Deuteronomy: A Covenant of Truth

Continuing in our study of the book of Deuteronomy, we look into the last half of chapter 19. 

Boundaries and Witnesses

Deuteronomy 19:14

Landmarks, both physically and metaphorically, serve an important purpose in society. 

The physical landmarks serve to establish the points from which property surveys take place. Such an act defines what area is under the jurisdiction of a particular authority, be it individual or societal. Boundaries and borders define responsibilities and encourage friendly relationships. 

In the ancient Hebrew context, the boundaries of property were set for tribes and the clans within the tribes. This was done so that families could establish themselves and accrue wealth for themselves and future generations. So, for someone to move a boundary marker was an attempt to steal from his neighbors. 

Likewise, metaphorical boundary markers are not to be moved on a whim. They exist for a reason: to define the values and duties of people in relationship to one another. When a culture decides to ignore the long established boundaries they eventually wind up in chaos until they self-destruct. 

RJ Rushdoony, in his commentary on this passage notes,

When men and nations, rulers and peoples, alter God’s law, or, by reinterpretation, weaken or alter its meaning, they have then falsified God’s boundaries. They have made His righteous law into an instrument of injustice. Certainly this judgment applies especially to churchmen who by their antinomianism dispose of God’s landmarks, His law. God’s law establishes boundaries which men and nations are not to transgress. Serious as it is to rob a neighbor by falsifying the boundary lines, it is far more serious to set aside or falsify God’s law. But this is precisely what both church and state, as well as school, are now busily doing. God’s landmarks are being triumphantly set aside as a sign of great enlightenment. By removing God’s landmarks, men plan to initiate a golden age of freedom. But, as it approaches, the golden age looks more and more like the fires of hell.

—Rousas John Rushdoony. Commentaries on the Pentateuch: Deuteronomy. Chalcedon Press. Vallecito, CA. 2008. p 287. 

Our present popular culture, with its seemingly unquestioned embrace of identity politics is trying to move the meaningful boundaries. No longer is ones humanity and dignity intrinsic to their being image bearers of God, it’s asserted that it’s found in behavior and predilection. The pecking order constantly shifts so that it becomes impossible to satisfy any claim. There simply aren’t enough multiethnic, genderqueer, lesbian, transsexual, Chrislamic pagans to go around. 

Any hope of returning to any sense of normalcy, any sense of unity, will only be achieved by recognizing the boundaries that were established by God in creating and gifting his creatures with talents for his glory. 

Deuteronomy 19:15-21

The standard of evidence in disputes are established here. A minimum of two corroborating witnesses are required under the law. This establishes a concept of due process which gives the accused access to his accusers in open court. Brueggemann notes,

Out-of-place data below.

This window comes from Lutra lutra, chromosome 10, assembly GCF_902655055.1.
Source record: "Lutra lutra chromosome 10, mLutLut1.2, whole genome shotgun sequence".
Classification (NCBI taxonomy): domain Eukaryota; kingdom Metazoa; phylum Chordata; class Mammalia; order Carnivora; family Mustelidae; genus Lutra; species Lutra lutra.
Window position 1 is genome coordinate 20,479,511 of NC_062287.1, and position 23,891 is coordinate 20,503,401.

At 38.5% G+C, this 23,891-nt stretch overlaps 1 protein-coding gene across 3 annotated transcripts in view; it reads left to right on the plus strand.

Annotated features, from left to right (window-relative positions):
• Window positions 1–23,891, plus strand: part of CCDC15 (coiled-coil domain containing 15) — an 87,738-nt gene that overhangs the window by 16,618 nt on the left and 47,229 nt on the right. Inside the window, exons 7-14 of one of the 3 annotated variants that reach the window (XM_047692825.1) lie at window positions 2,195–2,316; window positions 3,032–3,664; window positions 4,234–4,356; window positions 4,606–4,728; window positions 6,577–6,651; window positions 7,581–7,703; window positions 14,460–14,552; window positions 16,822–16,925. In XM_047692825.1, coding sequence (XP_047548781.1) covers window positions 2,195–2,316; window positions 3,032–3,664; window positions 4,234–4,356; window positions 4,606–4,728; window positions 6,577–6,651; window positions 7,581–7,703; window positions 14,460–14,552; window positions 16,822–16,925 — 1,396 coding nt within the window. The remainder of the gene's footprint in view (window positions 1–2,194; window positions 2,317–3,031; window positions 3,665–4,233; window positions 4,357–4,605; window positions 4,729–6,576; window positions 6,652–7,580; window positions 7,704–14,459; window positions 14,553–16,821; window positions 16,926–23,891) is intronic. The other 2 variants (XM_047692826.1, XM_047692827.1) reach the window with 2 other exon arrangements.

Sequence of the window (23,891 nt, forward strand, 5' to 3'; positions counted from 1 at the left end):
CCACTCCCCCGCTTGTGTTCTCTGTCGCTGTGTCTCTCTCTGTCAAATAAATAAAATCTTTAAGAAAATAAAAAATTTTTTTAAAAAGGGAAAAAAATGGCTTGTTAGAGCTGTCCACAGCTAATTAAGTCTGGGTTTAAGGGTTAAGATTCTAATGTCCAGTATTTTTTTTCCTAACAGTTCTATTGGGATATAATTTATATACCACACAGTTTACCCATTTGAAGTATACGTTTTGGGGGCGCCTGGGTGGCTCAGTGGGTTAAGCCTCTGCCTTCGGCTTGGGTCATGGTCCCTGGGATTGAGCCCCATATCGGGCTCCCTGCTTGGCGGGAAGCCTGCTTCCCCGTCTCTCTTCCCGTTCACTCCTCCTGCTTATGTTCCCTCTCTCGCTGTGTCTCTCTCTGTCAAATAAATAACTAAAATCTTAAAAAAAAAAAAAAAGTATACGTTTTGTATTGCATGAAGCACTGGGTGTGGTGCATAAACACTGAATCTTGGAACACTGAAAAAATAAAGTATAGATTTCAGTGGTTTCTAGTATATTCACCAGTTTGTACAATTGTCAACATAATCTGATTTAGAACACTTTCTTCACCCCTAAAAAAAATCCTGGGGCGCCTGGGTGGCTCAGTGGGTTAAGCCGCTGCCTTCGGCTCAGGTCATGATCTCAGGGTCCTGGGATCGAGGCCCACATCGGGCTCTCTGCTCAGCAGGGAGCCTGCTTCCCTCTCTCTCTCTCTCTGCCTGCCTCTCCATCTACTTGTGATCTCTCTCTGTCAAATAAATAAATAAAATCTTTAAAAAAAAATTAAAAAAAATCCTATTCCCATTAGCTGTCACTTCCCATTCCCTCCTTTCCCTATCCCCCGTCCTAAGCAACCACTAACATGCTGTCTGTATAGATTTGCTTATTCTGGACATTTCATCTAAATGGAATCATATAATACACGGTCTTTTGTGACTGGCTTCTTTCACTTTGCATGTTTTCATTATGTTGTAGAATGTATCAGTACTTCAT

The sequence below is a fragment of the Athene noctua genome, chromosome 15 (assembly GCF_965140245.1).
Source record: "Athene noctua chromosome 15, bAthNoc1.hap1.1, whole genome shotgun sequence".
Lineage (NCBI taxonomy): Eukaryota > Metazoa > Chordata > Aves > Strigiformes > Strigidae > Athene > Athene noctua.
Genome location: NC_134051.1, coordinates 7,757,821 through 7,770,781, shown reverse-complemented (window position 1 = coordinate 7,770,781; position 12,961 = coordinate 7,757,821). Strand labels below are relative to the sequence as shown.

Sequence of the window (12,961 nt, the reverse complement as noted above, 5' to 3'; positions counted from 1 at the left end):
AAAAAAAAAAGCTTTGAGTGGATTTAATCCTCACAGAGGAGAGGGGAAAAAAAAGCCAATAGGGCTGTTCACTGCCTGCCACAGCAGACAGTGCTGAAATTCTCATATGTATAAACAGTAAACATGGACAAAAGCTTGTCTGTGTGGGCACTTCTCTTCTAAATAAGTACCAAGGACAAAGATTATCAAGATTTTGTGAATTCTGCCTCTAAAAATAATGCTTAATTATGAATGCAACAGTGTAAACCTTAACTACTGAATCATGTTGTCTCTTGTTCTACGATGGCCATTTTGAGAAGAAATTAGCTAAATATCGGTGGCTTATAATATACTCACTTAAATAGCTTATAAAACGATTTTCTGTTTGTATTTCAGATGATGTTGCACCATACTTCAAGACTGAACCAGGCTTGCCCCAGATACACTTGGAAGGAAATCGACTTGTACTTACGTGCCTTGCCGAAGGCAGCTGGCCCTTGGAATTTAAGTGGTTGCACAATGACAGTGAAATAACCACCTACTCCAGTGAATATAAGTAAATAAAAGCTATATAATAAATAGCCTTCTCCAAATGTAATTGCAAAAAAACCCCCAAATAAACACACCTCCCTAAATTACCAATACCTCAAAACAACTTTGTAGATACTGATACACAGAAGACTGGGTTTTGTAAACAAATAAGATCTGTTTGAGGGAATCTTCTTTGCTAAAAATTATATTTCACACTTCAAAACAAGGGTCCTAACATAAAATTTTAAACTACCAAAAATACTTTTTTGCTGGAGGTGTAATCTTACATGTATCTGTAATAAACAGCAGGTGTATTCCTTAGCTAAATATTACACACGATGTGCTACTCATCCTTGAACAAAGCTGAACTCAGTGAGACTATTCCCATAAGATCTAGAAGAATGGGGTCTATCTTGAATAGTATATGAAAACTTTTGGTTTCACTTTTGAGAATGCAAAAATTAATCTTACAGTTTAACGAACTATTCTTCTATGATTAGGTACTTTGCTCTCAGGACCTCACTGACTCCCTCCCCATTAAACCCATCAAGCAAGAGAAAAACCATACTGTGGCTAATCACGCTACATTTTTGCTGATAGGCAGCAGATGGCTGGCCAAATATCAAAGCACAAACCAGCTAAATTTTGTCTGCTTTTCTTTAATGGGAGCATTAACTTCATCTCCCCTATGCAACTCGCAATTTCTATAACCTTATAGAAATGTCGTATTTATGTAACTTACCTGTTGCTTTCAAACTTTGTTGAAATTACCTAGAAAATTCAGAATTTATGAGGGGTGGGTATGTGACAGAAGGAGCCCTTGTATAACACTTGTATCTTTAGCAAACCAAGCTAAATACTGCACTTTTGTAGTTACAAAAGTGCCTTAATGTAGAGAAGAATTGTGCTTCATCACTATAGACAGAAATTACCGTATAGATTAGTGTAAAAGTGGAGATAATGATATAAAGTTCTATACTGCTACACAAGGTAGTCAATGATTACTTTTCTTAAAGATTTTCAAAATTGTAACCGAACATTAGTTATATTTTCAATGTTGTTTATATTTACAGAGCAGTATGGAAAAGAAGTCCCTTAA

It is important to notice that the horizon of this law is any offense. The point … is the simple recognition that adju­dication of the truth in court cases is problematic, and the best test of truth is the corroboration of several witnesses. Both the Torah of Moses (Deut 5:20) and the prophets (Amos 5:7, 10) understood that truth-telling in judicial procedures is the most elemental guar­antee of a viable community, the last resort of the aggrieved. Where there is convergence of testimony, the community may be satisfied that the court has approximated the truth, and therefore justice, as closely as possible. 

—Walter Brueggemann. Abingdon Old Testament Commentaries: Deuteronomy. Abingdon Press. Nashville, TN. 2001. p 205.

Moreover, the law deals in greater detail with the issue of perjury. Rushdoony notes here,

The false witness has done more than attempt to destroy a personal enemy: he has attacked by his perjury the justice system, and he has in effect declared the God of justice to be irrelevant or nonexistent for him (p 289).

He further cites 3 reasons why a person would attempt such an act.

  1. To destroy an enemy by testifying falsely against him.
  2. For personal gain.
  3. To deflect personal guilt.

In each of these, a contempt for truth is demonstrated. Brueggemann notes,

[Truth] is linked to neighborly justice; the court is not in pursuit of truth as may be controlled by excessive punctilious rules of evidence, it is concerned about the well-being of the commu­nity. Such a measure of truth or perjury gives focus to the work of the court and gives it great latitude in deciding what is malicious (p 206). 

To such an end, the court deciding the case has the right “…to do to [the perjurer] as he meant to do to his brother (Deuteronomy 19:20, ESV).” Even to impose the most severe of penalties.

In both of these instances, truth is paramount. The boundary markers define the rights and responsibilities of a person literally, in regards to his own property, and figuratively, in regard to his self and his neighbor. God has established limits and man has to right to go over them. All transactions are to be handled in regard to what God has made known. Similarly, a person accused of a wrongdoing is subject to due process as well as the presumption of innocence. It is only upon the preponderance of evidence that a person”s guilt is to be declared. Furthermore, a dishonest witness taints justice, making any decisions reached inherently unjust. In God’s economy, those who would attempt to move the boundaries that he has established and subvert his justice deserve the harshest of penalties.

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